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  21. “Bad news: the value of hard assets will decline even faster.”

    But aren’t stock prices supposed to correlate with earnings? And earnings are at all time record highs right now and still growing (at least for now.)

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  22. Who to believe?

    Ten year at 2.04% (Wow!!!!- this is signaling recession)

    OR

    Unemployment for those with college degrees at 2.9%
    CSX had another record quarter yesterday- sees “momentum” and more of the same in 2015
    Peak or near peak housing prices in most major cities
    Plunging gasoline prices- is a tax cut for every American

    Who will be right??? Because someone is going to get it very wrong.

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  23. Wait a minute- the 10-year has just plunged to 1.98%. Panic buying of treasuries.

    Why the panic???

    These are such fascinating times.

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  24. “Ten year at 2.04%”

    I guess we’re not “firmly above 3%” anymore?

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  25. ^lol chuk

    “See my other comment about refinances. They won’t pick up unless the rates go under what they went to when they were at a record low in 2012. Everyone who can refinance already did.”

    thats not true because not everyone times the bottom that well, and also not everyone had as much home equity then as they did now so possibly they could not refinance then.

    2% 10yr rates don’t forcast a recession necessarily, there’s way more to it than that.

    The main thing is that the ECB’s negative interest rate policy is backfiring on them and causing deflation. The dollar is skyrocketing against the euro (which I thought would happen a long time ago) and will continue for a while until they get their shit going again.

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  26. “Plunging gasoline prices- is a tax cut for every American”

    Oil price drop rapidly affects supply right now. $75/bbl oil = massive cut in US production.

    “thats not true because not everyone times the bottom that well, and also not everyone had as much home equity then as they did now so possibly they could not refinance then.”

    True, but–that’s still a much smaller pool. But highly doubtful I’d refi again–3.25% 30 fixed–barring very strange ciurcumstances.

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  27. If you recall, Sabrina used to say that low rates in 2012 didn’t help most people refi, because they were all underwater and couldn’t refi. All of those people should now have much more equity. So, if what Sabrina said was true (and as always, that’s a big if), then there should be a whole new pool of people that can refi now. And if there isn’t, then what she said back in 2012 was wrong.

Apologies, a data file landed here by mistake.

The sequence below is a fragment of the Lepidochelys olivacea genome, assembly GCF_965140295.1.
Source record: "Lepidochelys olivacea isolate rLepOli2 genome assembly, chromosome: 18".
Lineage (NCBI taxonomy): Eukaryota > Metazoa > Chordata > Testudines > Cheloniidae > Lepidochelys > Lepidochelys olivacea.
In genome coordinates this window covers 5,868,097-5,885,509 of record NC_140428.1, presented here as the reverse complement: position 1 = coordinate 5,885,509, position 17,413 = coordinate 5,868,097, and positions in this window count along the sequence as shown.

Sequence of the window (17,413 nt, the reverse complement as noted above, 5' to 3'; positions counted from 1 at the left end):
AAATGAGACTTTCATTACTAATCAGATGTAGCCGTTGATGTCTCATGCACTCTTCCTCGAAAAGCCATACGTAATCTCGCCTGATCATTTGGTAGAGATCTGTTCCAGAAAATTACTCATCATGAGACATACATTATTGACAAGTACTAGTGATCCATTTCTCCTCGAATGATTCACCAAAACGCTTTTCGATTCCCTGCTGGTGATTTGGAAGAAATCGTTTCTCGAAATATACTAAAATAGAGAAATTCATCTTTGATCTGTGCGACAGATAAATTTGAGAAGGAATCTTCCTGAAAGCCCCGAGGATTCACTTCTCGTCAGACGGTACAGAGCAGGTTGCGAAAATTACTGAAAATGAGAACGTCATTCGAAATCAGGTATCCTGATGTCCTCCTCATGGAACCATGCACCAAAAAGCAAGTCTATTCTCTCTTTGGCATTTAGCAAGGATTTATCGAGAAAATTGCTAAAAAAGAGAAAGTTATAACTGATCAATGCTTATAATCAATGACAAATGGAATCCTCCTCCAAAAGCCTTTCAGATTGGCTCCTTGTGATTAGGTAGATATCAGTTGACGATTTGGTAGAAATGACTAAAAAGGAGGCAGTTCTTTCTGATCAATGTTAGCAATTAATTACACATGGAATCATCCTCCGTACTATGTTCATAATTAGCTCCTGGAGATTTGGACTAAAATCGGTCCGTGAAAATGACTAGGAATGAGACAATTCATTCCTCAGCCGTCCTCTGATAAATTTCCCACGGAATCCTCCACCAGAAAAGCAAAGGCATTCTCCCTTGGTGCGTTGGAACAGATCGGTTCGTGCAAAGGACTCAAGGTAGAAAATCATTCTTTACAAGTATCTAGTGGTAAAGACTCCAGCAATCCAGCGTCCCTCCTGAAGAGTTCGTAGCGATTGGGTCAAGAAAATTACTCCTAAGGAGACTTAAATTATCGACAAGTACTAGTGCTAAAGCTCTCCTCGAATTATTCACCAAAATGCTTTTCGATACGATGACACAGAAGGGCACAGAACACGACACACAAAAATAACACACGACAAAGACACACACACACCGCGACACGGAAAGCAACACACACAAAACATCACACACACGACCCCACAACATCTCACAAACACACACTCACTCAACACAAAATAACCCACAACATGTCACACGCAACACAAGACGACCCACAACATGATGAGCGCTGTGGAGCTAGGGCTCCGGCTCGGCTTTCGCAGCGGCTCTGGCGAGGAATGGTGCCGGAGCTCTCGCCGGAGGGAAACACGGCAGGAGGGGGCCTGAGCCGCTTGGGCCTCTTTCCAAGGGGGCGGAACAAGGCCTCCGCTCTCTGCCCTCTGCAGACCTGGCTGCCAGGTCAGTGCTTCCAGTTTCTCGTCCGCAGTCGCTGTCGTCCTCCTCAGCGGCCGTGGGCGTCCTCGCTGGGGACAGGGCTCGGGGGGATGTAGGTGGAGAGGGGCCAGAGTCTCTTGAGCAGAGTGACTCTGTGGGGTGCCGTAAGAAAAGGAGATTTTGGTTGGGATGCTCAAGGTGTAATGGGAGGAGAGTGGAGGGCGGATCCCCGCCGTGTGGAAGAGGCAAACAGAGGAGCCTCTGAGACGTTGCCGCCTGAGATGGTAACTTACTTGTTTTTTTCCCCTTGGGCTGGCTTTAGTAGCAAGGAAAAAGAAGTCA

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  28. “Everyone who can refinance already did.”

    False.

    I did not refinance in 2012 because I couldn’t get an appraisal that wouldn’t have resulted in me writing a 5 figure check at closing to do so. Now property values are up and I am 2 years further into my mortgage so refinancing is an actual option… especially if mortgage rates drop further.

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  29. They are dropping now for sure, give your mtg broker a call next monday and see how low rates are

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  30. A buddy just rate locked a 10 year jumbo at 3.125%.

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  31. Do mortgage rates lag the 10 year yield changes by about 3 days? If so, what will 30 year fixed be on Monday? 3.5%? Anyone who bought in August 2013 at 4.5% will be thinking about refinancing now.

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  32. “Anyone who bought in August 2013 at 4.5% will be thinking about refinancing now.”

    Yes- the small group of people who have bought in the last year will likely try and refinance if they can. We’ll see what happens in the weekly numbers next week.

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  33. “If you recall, Sabrina used to say that low rates in 2012 didn’t help most people refi, because they were all underwater and couldn’t refi.”

    Sorry Chuk. I never said this. I don’t even recall talking about refinancing mortgages ever on this site because I don’t give a damn about it. It doesn’t impact sales other than people who are locked in super low mortgage rates will never move because their housing will be super expensive when rates go up. Heck- when rates went up just 1% a year ago- everyone was priced out.

    I’m really not sure why the homebuilders said today that foot traffic “fell off a cliff” at their housing developments after Labor Day.

    What has changed?

    Rates were coming down a bit even before the panic buying this week. Why is everyone so scared to buy a house suddenly? Why is the housing market dead as a doornail or the day before Christmas? Why is everyone reducing their price suddenly (and in large amounts) when inventories remain low?